Your chance to show the world what impressive brass dice you have.
About the initiative:
Galileo Games and Imagine That! Studios have teamed up to bring you an ambitious steampunk project! The Ministry Initiative is a two-part creative endeavor that will not only premiere new fiction from the steampunk world of the Ministry but also present a brand new role playing game from the makers of Bulldogs! and the ENnie Award winning game Shelter in Place. Thrill to the tales in Ministry Protocol anthology, or join in as an Agent in The Ministry Initiative RPG.
Find out more about this endeavor and support the Kickstarter here: http://bit.ly/ministry-initiative
Kick, start, chip in, support this ambitious, fun, exciting, cutting-edge project.
My Ministry of Peculiar Occurrences short story, “Night’s Plutonian Shore”, is now available as an ebook download from Amazon. No goggles required.
I’m proud to announce that Tee Morris and Pip Ballantine have released part 1 of my two-part story, “Night’s Plutonian Shore” for their “Tales from the Archives” podcast fiction anthology, set in the Victorian Steampunk world of their Ministry of Peculiar Occurrences novel(s). As described by Tee and Pip:
This epic tale opens in 1849 when a poet is murdered in the streets of Baltimore. The man behind the seemingly random murder manages to elude the law until — in 1889 — Agents Bruce Campbell and Brandon Hill track him down. The assassin, Mikael Scharnusser, gives the slip to the agents on revealing his “talent” and the madman’s intentions to bring down the House of Usher.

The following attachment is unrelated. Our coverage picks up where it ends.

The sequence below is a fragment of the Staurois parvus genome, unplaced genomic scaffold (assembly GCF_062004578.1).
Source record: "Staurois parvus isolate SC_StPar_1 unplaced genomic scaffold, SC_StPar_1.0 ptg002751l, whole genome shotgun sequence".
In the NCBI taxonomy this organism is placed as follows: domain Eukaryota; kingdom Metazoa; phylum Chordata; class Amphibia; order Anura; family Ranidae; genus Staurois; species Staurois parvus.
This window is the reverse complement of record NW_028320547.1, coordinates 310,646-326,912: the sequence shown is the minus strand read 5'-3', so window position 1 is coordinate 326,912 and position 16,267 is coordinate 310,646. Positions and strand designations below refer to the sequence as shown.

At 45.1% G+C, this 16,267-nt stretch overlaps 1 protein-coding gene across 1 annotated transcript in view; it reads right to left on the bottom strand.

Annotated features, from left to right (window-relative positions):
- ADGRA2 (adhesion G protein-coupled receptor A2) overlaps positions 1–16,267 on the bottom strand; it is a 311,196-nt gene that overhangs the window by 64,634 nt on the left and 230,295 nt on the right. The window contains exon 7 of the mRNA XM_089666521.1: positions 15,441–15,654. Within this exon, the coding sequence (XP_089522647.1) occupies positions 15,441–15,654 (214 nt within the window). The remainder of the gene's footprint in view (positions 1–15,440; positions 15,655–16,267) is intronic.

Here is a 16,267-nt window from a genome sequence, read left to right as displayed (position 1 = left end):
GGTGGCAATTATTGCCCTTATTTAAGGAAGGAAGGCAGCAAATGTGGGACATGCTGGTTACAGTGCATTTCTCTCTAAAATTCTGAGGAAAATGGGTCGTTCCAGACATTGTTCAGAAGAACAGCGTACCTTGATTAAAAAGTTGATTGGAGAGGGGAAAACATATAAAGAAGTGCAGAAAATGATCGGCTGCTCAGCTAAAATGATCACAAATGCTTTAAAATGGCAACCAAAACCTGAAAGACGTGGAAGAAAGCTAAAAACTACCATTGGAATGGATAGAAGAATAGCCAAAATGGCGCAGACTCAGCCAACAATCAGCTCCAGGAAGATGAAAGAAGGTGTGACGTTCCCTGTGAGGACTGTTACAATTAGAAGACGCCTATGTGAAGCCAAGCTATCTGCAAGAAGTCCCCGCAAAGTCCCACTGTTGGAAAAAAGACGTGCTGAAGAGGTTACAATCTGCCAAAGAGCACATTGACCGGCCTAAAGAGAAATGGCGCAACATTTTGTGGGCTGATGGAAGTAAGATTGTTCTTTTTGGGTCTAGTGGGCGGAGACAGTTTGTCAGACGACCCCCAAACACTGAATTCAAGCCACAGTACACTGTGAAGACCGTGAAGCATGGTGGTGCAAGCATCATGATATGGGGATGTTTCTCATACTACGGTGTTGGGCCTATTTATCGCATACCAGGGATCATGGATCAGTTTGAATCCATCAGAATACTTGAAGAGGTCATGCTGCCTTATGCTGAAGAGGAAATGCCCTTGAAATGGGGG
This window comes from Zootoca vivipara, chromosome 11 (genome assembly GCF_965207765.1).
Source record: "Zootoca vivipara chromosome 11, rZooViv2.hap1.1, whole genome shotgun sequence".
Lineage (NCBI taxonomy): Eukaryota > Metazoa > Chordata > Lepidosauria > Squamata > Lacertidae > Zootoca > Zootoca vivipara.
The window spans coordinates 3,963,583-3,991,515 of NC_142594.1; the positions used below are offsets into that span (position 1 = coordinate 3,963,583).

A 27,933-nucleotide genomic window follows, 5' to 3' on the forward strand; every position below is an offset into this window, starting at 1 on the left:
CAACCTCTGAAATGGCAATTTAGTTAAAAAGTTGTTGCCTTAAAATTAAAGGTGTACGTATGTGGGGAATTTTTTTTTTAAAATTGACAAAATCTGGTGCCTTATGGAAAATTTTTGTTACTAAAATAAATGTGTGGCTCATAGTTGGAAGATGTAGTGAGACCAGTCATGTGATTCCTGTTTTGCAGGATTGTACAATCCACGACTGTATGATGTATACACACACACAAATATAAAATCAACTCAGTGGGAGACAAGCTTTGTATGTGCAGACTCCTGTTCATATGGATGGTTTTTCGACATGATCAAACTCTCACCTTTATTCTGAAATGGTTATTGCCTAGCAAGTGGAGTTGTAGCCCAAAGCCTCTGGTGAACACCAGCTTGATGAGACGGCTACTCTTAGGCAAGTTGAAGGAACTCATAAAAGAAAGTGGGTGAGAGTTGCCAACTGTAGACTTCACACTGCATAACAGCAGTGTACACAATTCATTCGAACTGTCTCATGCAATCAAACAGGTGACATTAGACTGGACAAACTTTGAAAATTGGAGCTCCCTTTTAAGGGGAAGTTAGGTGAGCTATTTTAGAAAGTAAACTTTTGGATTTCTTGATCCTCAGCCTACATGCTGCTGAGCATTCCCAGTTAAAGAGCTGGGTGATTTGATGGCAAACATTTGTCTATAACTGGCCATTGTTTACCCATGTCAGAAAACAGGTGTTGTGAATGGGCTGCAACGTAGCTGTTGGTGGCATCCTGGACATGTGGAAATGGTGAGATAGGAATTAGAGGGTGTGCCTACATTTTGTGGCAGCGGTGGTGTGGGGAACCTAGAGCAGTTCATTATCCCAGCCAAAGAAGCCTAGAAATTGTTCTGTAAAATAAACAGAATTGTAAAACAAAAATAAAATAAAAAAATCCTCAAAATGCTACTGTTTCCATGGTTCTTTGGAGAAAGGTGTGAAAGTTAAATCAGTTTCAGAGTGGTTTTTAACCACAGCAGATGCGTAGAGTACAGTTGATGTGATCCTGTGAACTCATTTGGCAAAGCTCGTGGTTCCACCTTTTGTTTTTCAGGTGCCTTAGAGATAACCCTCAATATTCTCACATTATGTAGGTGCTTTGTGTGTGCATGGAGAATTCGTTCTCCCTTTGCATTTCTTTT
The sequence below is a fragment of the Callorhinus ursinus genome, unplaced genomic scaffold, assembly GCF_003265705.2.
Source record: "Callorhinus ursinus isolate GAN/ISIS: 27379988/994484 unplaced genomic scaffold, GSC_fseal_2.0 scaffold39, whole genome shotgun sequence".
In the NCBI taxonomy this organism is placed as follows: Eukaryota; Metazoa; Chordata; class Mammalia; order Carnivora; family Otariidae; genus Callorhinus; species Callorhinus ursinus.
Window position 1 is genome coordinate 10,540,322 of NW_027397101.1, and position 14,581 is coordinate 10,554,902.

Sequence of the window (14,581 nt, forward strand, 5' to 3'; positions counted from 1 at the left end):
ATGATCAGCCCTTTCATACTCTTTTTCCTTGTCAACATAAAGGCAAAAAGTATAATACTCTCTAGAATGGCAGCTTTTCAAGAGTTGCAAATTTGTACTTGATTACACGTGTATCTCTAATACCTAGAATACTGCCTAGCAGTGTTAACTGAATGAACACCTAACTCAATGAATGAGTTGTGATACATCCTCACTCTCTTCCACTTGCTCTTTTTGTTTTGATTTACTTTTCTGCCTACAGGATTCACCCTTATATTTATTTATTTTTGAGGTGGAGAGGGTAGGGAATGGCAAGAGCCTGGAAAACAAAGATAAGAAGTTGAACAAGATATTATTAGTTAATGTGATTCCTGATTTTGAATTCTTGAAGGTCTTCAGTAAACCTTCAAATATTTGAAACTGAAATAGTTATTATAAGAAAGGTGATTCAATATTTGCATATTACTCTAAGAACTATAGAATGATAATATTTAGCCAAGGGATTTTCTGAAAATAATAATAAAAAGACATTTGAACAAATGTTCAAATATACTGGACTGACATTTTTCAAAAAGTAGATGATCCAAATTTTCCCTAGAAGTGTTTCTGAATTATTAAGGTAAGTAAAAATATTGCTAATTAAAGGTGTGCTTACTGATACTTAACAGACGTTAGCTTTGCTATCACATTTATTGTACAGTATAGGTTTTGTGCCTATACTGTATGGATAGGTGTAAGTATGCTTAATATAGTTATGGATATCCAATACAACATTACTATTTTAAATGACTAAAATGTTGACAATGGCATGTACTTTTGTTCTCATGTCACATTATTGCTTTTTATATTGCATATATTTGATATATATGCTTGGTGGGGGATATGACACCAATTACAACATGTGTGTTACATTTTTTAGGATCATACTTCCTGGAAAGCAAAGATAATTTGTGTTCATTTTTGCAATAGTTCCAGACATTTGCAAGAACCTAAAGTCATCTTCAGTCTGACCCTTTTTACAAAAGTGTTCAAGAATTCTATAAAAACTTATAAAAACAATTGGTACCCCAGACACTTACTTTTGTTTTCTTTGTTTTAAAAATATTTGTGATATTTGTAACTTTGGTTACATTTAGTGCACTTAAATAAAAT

The early reception has been wonderful. You can hear the story here: http://www.ministryofpeculiaroccurrences.com/2011/06/22/tales-from-the-archives-eight-part-one/
It was an honor to be invited.
Contained in this post is the entire text of my short story, “Memories of an Undead Sun”, Copyright 2011 by Jack Mangan. This is a work of fiction. Any resemblance to events or persons, living, dead, or undead, is purely coincidental.
It’s about family. . . and evil undead samurai aliens. Just don’t call them Martians.
My humble thanks to New York Times Bestseller Michael A. Stackpole for inviting me to
play participate in the Chain Story Project. He’s assembled a multitude of talented writers (plus me) to contribute short fiction, with each of the tales delivered by raconteurs at a Wanderers’ Club gathering. All of the stories are available for free online at the authors’ websites, with links to and from from the central Chain Story hub at http://chainstory.stormwolf.com/. I highly encourage you to visit the site and browse through the wonderful assortment of speculative fiction, horror, and high adventure.
Download the PDF version here.
“Thank you, Master Juneberry, for sharing your story and your wig powder with us, here in the mid-20th century. I hope you’ll regale us again soon with further macabre accounts of your native era.” Stewart Bailey sat nearby on the buttoned Chesterfield couch, peering from beneath the rim of his derby hat. The cigarillo between his fingers was mostly ash, its thin tapestry of smoke drifting in the parlour air. Just shy of his mid-20s, Stewart wore a young man’s beard with a young man’s arrogance, his tan collared shirt parted just enough to hint at the muscle beneath. He sat up and found an ashtray for his cigarette, allowing the room’s attention to shift in his direction.
“I find the drab girl from Jedediah’s story to be quite brave, in her own way. This has been a common theme this evening, and is most certainly characteristic to all gentlemen and dames present; although I assume that even in this esteemed company, few are as courageous as I. . .” Bailey drained the caramel-colored drink from his glass, then paused to bare his teeth, as if biting the liquor back. “. . . Like to think I am. For – – begging the pardon of Ms. Patel and our other lady Wanderers – – what is a man if he is not brave?” The ice rattled in his empty glass as he shook it at the nearest attendant. “And the greatest measure of valor for each of us lies in the mirrors of our pasts. What is a man, after all, but a shattered reflection of his Father’s best and worst? And what are brothers and sons but splintered shards from that same glass?”
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